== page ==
No remarkable findings in 2007-2008 Penn Yan village audits

Gwen Chamberlain

Penn Yan Village officials have learned that an independent auditor has not found any serious problems in the village’s fiscal records.

Members of the Penn Yan Village Board, the Municipal Utilities Board and Village Clerk/Treasurer

Shawna Wilber met with a representative of Bollam, Sheedy, Torani and Co.  to hear details about the audit of village financial records for the fiscal year ending May 31, 2008.

The audit was complete in November 2008.

William C. Frietag, a partner in the firm, described the information in the audit and other official documents that are part of the process.

During the discussion of the audit, Frietag noted that the current electric rates are not covering all the expenses. But he noted the village municipal electric crew’s work has resulted in a low line loss rate — 3.9 percent. He explained this number reflects inefficiencies in the system, but it is a cost that’s passed through to customers. He said Penn Yan’s low rate of loss probably ranks in the top five or six systems in the state, something that the Public Service Commission (PSC) will look at closely at the rate for the past six years when the village applies for a rate increase.

Frietag said the PSC will likely question a $45,000 payment in lieu of taxes (PILOT) made to the village. “They don’t want the electric rate payers subsidizing property taxes,” he explained, but then noted it’s legal for the village general fund to take money from any other enterprise fund except a sewer fund.

Discussing the municipal utilities capital reserve fund, Frietag praised the village’s efforts, saying, “It was a prudent decision to put money away.”

Reviewing the water and sewer budget, Frietag agreed the village can create a line item to show more than $100,000 past due to Penn Yan from the town of Jerusalem. Frietag said a footnote in the final audit can be added to show the total amount due to Penn Yan from other governments.

Frietag said there were no material weaknesses found during the audit.

The audit includes the following statement:

“We did not identify any significant or unusual transactions or significant accounting policies in controversial or emerging areas for which there is a lack of authoritative guidance or consensus.”

During the meeting, village officials learned about some areas that caught the attention of the auditors, including:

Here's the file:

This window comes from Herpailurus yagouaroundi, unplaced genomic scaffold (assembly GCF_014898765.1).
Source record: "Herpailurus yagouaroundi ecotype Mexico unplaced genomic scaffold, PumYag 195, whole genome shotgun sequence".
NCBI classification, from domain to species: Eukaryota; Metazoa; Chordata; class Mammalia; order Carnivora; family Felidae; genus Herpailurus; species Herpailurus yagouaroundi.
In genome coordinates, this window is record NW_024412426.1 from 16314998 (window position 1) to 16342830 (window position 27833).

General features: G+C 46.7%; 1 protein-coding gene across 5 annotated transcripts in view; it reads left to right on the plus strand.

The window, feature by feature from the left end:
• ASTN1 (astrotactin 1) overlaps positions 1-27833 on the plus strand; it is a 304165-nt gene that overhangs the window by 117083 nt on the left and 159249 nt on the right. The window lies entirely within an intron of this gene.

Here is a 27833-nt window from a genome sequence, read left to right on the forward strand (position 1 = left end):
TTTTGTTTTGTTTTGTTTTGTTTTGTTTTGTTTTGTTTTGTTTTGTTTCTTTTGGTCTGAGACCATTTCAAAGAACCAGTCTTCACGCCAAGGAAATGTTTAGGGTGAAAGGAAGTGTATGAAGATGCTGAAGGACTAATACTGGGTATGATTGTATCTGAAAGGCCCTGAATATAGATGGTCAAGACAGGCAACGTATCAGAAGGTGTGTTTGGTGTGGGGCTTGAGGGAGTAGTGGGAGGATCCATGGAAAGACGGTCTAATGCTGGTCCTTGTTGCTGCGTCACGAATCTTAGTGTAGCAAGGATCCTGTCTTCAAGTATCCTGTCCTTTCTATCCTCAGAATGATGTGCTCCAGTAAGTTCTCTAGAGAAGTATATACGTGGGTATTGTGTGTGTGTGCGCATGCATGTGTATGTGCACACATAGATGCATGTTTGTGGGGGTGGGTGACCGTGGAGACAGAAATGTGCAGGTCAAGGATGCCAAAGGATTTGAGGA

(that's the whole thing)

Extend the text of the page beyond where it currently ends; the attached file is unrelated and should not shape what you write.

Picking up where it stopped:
• FUND ACCOUNTING: In the village’s general ledger, one fund called the Trust and Agency Fund actually contains balances and transactions for three funds or village accounts: one for perpetual care in the cemetery, the volunteer fire department’s length of service fund, and an escrow-type account that holds money payable to outside agencies for a number of other village funds. Frietag recommends the activities of each fund should be posted to its own separate general ledgers.

Mayor Douglas Marchionda Jr. suggested the individual accounts be renamed to more accurately describe their purpose.

• SOFTWARE: The software used to track the village’s electric fund work orders does not perform one specific function  — fully allocating an overhead percentage to direct labor and direct material costs on work orders. Because of this, the electric fund’s operating property did not have the correct amount of overhead included in its cost, so the value of operating property was understated.

The software, which has been used by the village for some time, is no longer supported, and a software update that has worked in other municipalities didn’t correct the problem in Penn Yan. So, the municipal utilities office worker who enters the work order data must now manually determine the overhead costs.

• CREDIT CARD LATE FEES: Because of the approval process used by the village, there are times when credit card bills are paid late and the village is assessed a late fee. Although Wilber is able to get the late fee waived, has eliminated one credit card and was able to change the due date on another, Frietag recommended the village board consider a new policy for paying such bills.

• ACCOUNTS PAYABLE: Because some payable amounts from the year ending May 31, 2007 were improperly included in the 2008 fiscal year, the auditing firm recommends staff reconcile accounts payable at the end of each fiscal year.

Each year, the village of Penn Yan is required to open its books to an independent auditor for review of accounts. The audit information must be made available to the public and to the municipalities that purchase water and sewer services from Penn Yan.

The previous year’s audit had not been completed until mid-2008 by a different auditing firm.

Frietag said in the future, audits will be complete and available for the village boards to review soon after the conclusion of the fiscal year, which ends May 31. each year.